In this moment in which so much seems to be in turmoil, the demands of our faith take on deeper significance. In addition to the coronavirus, we are faced with the horror of the death of George Floyd at the hands of police, his pleas ignored as he struggled to breathe. We must remember that we can and should express our faith by fighting for our rights and those of our sisters and brothers who are suffering and are oppressed.
We must realize that our mission as lay people is to be witnesses of the Kingdom and active participants. Faith demands justice. To believe in Jesus is to believe in the values that Jesus himself taught us and to live them, not to remain indifferent.
Each of us is invited to reflect on this and put our faith into action. Let us discover how we can promote peace and work toward social and racial justice.
In the book of the Genesis, God encourages us, in no uncertain terms, to recognize that hatred and war have no place because all are equal in the eyes of God.
God also encourages us not to remain quiet, but to be courageous and committed to the service of faith and the promotion of justice. Our faith goes hand-in-hand with justice, and we must fight together with our sisters and brothers to defend human rights, life, and dignity.
Amidst such sadness and suffering, we might be thinking, “how can we not lose hope?”
First, we must not separate ourselves from reality. We must not look away, and as Christians we must accept that we also bear responsibility. Secondly, we must remember that hope, one of the three theological virtues (faith, hope, and love), comes from God and also leads us directly to God.
May God fill our hearts with love, that we might be able to heal our wounds, those of our sisters and brothers, and those of our nation.
May God protect all of us.
Carlos Aedo Director of Hispanic Ministries
Zandra Schiemann Program Coordinator, Ignatian Hispanic Ministries
September 8, 2020 – This month Pope Francis is asking us to join him in praying for Respect for the Planet’s Resources. We pray that the planet’s resources will not be plundered, but shared in a just and respectful manner.
August 12, 2020 – These two Ignatian examens are intended to guide prayerful reflection on the role that race, racism, and racial bias play in our lives and society. The first examen is written for everyone. The second is written primarily for people who identify as white.
August 12, 2020 – In early March, Jesuit ministry changed nearly overnight. Emails poured in, summarized in the word “canceled.” Masses were canceled. Retreats were canceled. Even Holy Week, for a moment, seemed like it might effectively be called off. But with remarkable speed toward the end of the Lenten season—no doubt attributable to the adaptability innate to the Jesuit way of proceeding—the ministry of Ignatian spirituality moved online.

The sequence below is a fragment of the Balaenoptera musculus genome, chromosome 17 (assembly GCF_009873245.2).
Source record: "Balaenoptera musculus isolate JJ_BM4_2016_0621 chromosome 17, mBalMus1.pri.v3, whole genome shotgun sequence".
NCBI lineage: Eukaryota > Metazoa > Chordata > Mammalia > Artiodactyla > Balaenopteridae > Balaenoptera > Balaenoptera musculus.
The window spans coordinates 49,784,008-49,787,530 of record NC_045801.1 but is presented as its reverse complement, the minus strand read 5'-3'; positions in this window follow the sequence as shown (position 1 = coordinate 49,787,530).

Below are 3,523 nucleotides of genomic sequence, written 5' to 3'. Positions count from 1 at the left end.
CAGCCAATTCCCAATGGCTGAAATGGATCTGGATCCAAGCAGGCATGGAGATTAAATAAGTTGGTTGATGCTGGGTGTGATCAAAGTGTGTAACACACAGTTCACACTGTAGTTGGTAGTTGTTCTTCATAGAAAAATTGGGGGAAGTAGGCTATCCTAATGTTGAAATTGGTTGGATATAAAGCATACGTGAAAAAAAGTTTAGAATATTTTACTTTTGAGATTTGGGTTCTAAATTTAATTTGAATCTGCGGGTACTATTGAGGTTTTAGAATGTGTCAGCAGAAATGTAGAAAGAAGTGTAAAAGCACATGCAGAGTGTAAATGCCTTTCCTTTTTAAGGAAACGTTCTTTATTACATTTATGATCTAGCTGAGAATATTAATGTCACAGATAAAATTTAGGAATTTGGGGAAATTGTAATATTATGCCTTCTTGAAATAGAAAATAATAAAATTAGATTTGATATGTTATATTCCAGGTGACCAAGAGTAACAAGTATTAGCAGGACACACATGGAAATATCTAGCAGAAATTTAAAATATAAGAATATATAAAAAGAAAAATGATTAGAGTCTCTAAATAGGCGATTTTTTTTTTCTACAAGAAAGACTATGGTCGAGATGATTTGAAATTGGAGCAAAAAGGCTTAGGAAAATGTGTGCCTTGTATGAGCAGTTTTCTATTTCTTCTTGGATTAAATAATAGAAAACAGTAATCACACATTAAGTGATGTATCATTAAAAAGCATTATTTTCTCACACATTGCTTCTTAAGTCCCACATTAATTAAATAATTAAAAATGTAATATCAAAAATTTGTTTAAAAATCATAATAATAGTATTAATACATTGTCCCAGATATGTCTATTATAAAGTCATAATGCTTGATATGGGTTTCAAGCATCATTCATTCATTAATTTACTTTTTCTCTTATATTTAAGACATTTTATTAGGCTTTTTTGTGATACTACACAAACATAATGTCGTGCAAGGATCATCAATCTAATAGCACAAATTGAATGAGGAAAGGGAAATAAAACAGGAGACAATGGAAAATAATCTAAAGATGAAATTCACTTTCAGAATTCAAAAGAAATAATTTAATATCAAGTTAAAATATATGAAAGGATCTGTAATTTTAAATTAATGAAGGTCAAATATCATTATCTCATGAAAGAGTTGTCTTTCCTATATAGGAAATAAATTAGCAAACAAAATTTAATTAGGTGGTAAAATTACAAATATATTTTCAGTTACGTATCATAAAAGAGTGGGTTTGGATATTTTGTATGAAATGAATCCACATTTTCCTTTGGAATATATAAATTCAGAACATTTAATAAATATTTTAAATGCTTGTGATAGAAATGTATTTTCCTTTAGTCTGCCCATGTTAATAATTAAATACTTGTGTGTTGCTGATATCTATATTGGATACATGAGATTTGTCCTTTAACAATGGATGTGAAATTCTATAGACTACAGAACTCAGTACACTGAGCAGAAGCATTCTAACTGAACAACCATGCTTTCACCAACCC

Elaine Ireland and Jim Palmer from Loyola on the Potomac Jesuit retreat house will lead our Examen Live! on Aug. 14, 2020, at 12:30 PM Eastern. At the end of the week, let's take a deep breath, remember that we are in the presence of God, and spend a few minutes in prayerful reflection. Sign up to receive updates and reminders.
August 3, 2020 – This month Pope Francis is asking us to join him in praying for The Maritime World. We pray for all those who work and live from the sea, among them sailors, fishermen and their families. Our world cries out for healing and renewal. May we place our hand into the hand of the God who calmed the seas that his beautiful gift of creation may be restored and all whose lives depend on the fruits of the ocean be protected, this day and always. As one, may we rejoice and give thanks. Amen.
On the eve of the Feast of St. Ignatius Loyola, we gather (online) to pray as one Ignatian community for healing, justice, and peace. Join us on Thursday, July 30, from 7:00-7:30 PM ET for this bilingual prayer service.
July 30, 2020 - Join Fr. Jim Martin, SJ, on Sun., Aug. 2 at 4 p.m., for a live, interactive discussion as he shares the Ignatian way of making decisions and the surprising closeness to God it brings, which is needed now more than ever. This event is hosted by the Jesuit retreat houses on the East Coast, and proceeds from the event will go to support their ministries.